Victorian Era - Antique 18ct Gold - Ruby & Diamond Ring. front on

A Journey Through Victorian Era Jewellery

The Victorian era, spanning the reign of Queen Victoria from 1837 to 1901, is renowned for its profound impact on fashion and culture, with jewellery being no exception. This period witnessed a remarkable evolution in jewellery design, reflecting the socio-cultural changes and personal milestones of Queen Victoria's life. From romantic symbolism to intricate craftsmanship, Victorian jewellery remains a testament to timeless elegance and historical significance.


Early Victorian Period (1837-1860): Romantic and Sentimental

The early Victorian period, also known as the Romantic Period, was heavily influenced by Queen Victoria's deep love for her husband, Prince Albert. Jewellery from this era is characterised by its sentimental and romantic motifs. Pieces often featured hearts, flowers, and snakes, the latter symbolising eternity and everlasting love. Lockets and brooches were popular, often containing locks of hair or miniature portraits, serving as intimate keepsakes.

Gold was the metal of choice, frequently adorned with colourful gemstones such as emeralds, rubies, and sapphires. The use of enamel, a method where powdered glass was fused onto metal, added vibrant colours and intricate designs to jewellery. Cameos and intaglios, carved gemstone or shell pieces, also became fashionable, often depicting classical scenes or portraits.



Mid-Victorian Period (1860-1885): Mourning and Sentimentality

The mid-Victorian period, or the Grand Period, saw a shift in jewellery design following Prince Albert's death in 1861. Queen Victoria's prolonged mourning profoundly influenced jewellery trends, with black becoming the dominant colour. Mourning jewellery, made from jet, onyx, and other dark materials, became prevalent. These pieces often featured sombre motifs such as weeping willows, urns, and angels.

Despite the sombre tone, this period also saw the use of amethysts, garnets, and pearls, often set in intricate gold designs. The craftsmanship became more detailed, with an emphasis on elaborate metalwork and filigree. Lockets and brooches continued to be popular, often incorporating hairwork or sentimental inscriptions.


Late Victorian Period (1885-1901): Aesthetic and Art Nouveau Influence

The late Victorian period, also known as the Aesthetic Period, marked a return to more whimsical and ornate designs. As the Industrial Revolution progressed, jewellery became more accessible, with mass production allowing for a broader range of styles. This era was influenced by the Aesthetic Movement, which celebrated beauty and artistic expression.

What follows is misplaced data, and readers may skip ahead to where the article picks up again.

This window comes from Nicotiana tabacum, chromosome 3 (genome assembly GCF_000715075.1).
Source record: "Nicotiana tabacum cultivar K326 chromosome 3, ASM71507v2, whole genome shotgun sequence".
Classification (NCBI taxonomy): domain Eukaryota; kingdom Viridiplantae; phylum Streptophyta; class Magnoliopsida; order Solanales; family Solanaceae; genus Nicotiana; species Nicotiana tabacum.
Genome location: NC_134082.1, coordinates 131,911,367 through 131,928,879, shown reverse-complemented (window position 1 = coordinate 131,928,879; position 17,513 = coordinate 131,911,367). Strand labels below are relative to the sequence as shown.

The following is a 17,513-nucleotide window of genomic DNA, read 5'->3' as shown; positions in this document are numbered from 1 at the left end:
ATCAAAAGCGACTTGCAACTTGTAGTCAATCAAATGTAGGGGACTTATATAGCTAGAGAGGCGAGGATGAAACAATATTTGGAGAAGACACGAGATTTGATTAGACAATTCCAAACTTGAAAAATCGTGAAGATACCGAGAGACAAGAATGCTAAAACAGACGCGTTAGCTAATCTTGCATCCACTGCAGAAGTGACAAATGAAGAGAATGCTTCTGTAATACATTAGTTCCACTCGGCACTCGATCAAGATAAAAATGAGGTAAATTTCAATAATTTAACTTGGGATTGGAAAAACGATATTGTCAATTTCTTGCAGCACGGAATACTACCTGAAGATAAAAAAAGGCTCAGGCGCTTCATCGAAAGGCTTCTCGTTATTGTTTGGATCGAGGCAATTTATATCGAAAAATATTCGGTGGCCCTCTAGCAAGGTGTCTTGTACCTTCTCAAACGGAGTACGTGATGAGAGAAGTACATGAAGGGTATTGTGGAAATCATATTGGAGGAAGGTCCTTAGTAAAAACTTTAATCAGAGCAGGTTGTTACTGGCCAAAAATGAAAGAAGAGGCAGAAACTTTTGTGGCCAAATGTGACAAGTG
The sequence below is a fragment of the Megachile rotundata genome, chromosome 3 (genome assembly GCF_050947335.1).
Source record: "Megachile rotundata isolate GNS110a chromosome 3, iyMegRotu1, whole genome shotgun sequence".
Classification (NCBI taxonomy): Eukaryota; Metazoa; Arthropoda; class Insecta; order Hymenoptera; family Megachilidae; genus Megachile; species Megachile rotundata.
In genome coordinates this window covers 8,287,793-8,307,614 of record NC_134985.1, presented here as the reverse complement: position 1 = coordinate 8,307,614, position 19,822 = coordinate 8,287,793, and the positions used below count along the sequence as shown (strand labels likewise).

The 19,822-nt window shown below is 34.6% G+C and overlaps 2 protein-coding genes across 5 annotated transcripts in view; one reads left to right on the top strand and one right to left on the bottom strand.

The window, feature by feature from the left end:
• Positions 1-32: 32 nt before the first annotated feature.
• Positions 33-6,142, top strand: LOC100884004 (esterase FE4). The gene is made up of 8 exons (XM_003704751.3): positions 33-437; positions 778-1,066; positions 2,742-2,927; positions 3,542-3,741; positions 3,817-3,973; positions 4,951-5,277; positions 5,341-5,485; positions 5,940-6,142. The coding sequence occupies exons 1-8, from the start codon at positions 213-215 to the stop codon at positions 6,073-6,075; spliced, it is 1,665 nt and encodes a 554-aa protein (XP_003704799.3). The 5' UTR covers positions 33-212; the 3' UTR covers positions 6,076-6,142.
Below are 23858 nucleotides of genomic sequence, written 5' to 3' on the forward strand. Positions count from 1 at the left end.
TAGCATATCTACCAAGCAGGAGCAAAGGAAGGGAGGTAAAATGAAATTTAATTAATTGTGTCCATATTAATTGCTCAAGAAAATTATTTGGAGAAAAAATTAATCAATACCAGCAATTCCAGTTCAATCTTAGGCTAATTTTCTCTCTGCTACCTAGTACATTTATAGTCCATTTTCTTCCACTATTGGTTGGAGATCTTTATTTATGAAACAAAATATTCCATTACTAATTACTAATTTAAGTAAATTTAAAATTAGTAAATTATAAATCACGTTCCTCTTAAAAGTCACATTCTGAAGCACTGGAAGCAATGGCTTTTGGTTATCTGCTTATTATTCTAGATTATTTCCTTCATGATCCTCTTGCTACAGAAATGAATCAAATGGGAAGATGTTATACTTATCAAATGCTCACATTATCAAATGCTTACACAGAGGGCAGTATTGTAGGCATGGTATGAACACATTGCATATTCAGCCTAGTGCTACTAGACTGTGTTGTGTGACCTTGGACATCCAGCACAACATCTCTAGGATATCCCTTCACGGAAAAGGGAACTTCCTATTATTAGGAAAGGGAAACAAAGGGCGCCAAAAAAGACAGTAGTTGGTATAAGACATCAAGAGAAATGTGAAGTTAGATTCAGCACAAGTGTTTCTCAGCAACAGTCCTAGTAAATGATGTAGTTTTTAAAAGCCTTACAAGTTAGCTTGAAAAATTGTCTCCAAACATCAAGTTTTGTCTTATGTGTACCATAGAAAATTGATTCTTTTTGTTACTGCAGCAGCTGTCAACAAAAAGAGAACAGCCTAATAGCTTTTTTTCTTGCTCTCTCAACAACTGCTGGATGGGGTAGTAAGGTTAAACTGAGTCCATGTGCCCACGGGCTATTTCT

Jewellery designs became more eclectic, incorporating elements from nature, such as birds, insects, and flowers. The influence of the Art Nouveau movement introduced flowing lines and organic shapes, with a focus on naturalism and asymmetry. Materials like tortoiseshell, ivory, and coral were used alongside traditional gemstones.

Diamonds gained popularity during this time, particularly after the discovery of diamond mines in South Africa. They were often used in cluster settings, creating a dazzling effect. Multi-gemstone pieces and colourful enamelling also became fashionable, reflecting the era's love for vibrant and diverse designs.


Legacy of Victorian Jewellery

Victorian jewellery is highly collectible today, valued not only for its beauty but also for its historical and sentimental significance. Each piece tells a story, offering a glimpse into the social customs, technological advancements, and artistic trends of the 19th century. Whether it's a romantic locket from the early Victorian period, a sombre mourning brooch from the mid-Victorian era, or an ornate necklace from the late Victorian period, these pieces continue to captivate and inspire.

For modern enthusiasts, Victorian jewellery offers a unique blend of elegance and history, making it a timeless addition to any collection. Whether you're drawn to the romantic symbolism, the intricate craftsmanship, or the rich historical context, Victorian jewellery remains a testament to an era of profound beauty and cultural significance.

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